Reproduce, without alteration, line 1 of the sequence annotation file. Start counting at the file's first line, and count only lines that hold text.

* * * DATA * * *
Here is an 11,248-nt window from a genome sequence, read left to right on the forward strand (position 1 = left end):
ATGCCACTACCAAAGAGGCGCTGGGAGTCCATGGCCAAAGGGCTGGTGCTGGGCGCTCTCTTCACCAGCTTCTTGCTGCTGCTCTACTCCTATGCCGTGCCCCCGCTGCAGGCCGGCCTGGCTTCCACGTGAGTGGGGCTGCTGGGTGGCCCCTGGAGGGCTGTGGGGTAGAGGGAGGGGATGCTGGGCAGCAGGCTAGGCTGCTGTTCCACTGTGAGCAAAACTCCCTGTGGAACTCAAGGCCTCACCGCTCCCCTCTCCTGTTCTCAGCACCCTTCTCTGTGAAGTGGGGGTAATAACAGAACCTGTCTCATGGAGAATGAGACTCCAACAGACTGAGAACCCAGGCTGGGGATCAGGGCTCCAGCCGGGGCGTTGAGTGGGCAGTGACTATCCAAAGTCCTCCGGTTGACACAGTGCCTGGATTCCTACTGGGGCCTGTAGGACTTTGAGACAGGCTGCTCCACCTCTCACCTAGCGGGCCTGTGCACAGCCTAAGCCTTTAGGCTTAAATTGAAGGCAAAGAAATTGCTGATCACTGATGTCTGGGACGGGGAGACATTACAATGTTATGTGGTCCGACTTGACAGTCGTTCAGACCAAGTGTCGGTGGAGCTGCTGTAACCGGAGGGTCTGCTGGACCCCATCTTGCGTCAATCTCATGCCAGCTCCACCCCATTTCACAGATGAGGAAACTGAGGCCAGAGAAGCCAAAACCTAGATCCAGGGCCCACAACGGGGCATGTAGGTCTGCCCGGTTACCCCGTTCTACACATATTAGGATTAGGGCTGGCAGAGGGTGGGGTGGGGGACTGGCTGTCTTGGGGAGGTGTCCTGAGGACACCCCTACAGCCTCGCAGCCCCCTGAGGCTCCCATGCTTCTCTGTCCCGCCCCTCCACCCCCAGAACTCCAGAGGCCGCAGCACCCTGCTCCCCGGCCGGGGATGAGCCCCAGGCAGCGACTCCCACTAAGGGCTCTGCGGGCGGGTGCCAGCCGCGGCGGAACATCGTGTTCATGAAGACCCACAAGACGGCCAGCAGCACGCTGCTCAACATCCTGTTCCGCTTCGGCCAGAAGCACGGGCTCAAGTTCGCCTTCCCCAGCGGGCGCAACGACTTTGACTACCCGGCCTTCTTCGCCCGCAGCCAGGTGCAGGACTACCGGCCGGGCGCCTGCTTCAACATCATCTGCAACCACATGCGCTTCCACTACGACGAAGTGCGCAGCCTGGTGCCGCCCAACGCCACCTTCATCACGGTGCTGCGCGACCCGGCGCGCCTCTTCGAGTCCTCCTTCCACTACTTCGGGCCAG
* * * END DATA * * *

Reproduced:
Here is an 11,248-nt window from a genome sequence, read left to right on the forward strand (position 1 = left end):